These rules made it so that, instead of the exemption for the sale of the principal residence being available for each individual adult in a family, it would only be available to each family unit. Since 1981, not much has been different.
Unfortunately, it’s been easy for many people to follow the rules while taking advantage of them. For example, many people flip homes. They’ll buy a home, live in it a brief amount of time, and then sell it quickly.
Because they lived in the home for a brief amount of time, they can get away with selling it without paying any taxes on the capital gains made from the sale.
That’s not the point of these rules, of course. As a result, in 2016, the Canadian government began requiring people to report the sale of their homes on their tax returns.
This wasn’t the case before when you only had to report if you owed taxes on a property sale.
Considering how the rules have tightened throughout the years, it wouldn’t be surprising if the government was to introduce more rules, regulations, and taxes—for example, the home equity tax.
In addition to having a history of tightening the rules when it comes to taxes on selling a house in Ontario and other parts of Canada, the Canadian government also has a penchant for taxing the wealthy to spread the wealth to other people in Canada.
While there’s nothing wrong with this in theory, it can be a problem if you’re perceived to be wealthy when, actually, you aren’t.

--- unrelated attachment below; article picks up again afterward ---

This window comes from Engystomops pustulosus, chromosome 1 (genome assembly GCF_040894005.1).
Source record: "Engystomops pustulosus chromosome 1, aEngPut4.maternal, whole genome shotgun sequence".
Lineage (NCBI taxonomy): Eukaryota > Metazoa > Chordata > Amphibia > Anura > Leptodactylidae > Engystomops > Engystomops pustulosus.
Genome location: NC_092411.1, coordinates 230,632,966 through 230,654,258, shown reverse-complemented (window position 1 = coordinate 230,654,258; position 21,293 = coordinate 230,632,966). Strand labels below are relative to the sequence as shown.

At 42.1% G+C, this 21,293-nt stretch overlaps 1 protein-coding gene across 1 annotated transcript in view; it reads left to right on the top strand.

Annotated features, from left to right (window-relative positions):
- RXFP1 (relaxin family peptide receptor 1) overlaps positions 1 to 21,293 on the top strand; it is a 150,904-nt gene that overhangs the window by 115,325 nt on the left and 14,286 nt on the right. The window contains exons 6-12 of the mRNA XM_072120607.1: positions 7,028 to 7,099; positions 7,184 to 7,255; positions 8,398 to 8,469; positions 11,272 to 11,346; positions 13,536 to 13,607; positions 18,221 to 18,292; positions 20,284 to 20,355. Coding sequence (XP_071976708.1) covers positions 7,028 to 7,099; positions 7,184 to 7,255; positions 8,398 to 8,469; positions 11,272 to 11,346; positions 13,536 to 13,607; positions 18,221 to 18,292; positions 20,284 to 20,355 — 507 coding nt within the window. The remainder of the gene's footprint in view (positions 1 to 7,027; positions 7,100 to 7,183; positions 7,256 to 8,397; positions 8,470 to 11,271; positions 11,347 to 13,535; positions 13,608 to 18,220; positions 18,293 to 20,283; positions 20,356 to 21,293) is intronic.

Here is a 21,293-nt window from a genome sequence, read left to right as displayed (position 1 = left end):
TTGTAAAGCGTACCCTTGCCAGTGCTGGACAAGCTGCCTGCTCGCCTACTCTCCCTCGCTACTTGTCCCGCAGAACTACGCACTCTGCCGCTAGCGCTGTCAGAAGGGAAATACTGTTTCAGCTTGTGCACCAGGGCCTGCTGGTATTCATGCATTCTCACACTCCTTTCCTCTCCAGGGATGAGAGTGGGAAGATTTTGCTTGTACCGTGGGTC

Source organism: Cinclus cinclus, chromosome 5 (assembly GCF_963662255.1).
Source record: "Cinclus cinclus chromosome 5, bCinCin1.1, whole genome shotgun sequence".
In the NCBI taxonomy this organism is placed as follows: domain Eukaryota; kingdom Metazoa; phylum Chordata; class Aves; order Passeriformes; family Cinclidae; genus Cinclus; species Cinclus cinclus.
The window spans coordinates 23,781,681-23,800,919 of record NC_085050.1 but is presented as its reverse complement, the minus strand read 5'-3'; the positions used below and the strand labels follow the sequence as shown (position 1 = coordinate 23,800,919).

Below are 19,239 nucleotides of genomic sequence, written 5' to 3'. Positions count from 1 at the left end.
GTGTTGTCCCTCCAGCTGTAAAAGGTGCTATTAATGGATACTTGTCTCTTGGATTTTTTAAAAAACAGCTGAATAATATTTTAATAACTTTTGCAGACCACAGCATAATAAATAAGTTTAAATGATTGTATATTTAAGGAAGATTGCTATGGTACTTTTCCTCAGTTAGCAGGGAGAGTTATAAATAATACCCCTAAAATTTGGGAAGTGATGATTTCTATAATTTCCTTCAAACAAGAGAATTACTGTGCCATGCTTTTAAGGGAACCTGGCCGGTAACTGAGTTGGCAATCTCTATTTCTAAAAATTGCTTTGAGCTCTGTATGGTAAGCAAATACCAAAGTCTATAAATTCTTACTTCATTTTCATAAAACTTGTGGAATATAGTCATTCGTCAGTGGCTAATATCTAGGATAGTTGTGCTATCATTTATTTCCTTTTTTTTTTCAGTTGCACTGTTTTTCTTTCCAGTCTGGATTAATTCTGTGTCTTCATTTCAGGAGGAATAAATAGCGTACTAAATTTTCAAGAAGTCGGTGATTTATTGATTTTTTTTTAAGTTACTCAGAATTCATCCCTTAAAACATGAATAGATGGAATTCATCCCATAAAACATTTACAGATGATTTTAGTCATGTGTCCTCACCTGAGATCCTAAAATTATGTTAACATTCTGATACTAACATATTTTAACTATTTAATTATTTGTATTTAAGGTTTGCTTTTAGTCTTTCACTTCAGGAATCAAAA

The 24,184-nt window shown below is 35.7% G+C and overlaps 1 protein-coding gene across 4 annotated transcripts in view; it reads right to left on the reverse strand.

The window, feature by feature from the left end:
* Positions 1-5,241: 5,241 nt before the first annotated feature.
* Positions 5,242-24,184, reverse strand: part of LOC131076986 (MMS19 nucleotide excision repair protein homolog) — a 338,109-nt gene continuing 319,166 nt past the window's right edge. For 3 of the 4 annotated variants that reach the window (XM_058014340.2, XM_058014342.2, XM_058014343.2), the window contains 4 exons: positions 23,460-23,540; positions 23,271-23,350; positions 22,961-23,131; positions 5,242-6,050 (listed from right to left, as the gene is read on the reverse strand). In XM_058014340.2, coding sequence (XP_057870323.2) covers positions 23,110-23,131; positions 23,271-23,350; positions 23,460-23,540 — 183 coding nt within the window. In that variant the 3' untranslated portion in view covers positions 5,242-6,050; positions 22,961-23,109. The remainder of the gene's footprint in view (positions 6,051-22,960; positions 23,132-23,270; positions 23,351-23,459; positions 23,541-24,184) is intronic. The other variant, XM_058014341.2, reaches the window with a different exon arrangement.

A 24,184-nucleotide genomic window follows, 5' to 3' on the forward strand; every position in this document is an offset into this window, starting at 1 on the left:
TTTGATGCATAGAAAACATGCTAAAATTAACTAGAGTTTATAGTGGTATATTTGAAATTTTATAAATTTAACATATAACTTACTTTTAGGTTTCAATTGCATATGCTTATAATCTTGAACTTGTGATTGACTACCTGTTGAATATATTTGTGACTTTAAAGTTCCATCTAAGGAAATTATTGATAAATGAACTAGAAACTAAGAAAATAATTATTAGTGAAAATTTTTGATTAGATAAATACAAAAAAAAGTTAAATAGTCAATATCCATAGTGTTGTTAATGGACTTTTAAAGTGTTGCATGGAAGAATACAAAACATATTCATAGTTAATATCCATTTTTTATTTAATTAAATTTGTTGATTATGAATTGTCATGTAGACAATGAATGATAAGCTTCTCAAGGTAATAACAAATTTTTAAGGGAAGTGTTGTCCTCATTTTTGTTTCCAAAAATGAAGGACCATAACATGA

Even though you may seem rich, once you pay your Ontario income tax or income tax elsewhere, you’re just able to make your mortgage payments, payments for your kids’ schools, and payments for living costs.
This can be a problem, especially given that taxes are likely to rise. In large part, this is because of the COVID-19 Pandemic.
During this difficult time, many Canadians have lost a lot of money. Additionally, many people who actually are wealthy have used this time to flip homes.
Because many Canadians needed to sell their homes to make money (after a job loss, for example), it was easy for wealthy home-flippers to take advantage of the situation.
They were already doing this before, making money from home sales without having to pay tax.
But now, they are taking advantage even more. This, combined with how many Canadians are now financially struggling as a result of the pandemic, will make the government more likely to introduce a home equity tax.
After all, introducing the home equity tax is an easy way for the government to make money. Homes have a lot of value, so even a small home equity tax would bring in a lot of revenue for the government that they could then give to Canadians in need.
Already, UBC researchers referred to homeowners in Canada as “lottery winners” who had an unfair tax advantage. This comment was made in a 2019 report.
Even though it might seem politically disadvantageous for the government to introduce this new tax—that hardworking homeowners would have to pay—this might not actually matter to the government.
This is because the Canadian government is becoming more interested in supporting people in need than the wealthy.
Even though this seems like a good stance to have, if their definition of “wealthy” is too broad, which may wind up forcing folks into more difficult financial circumstances.
You might fall into this category if you’ve gained some wealth from owning a home.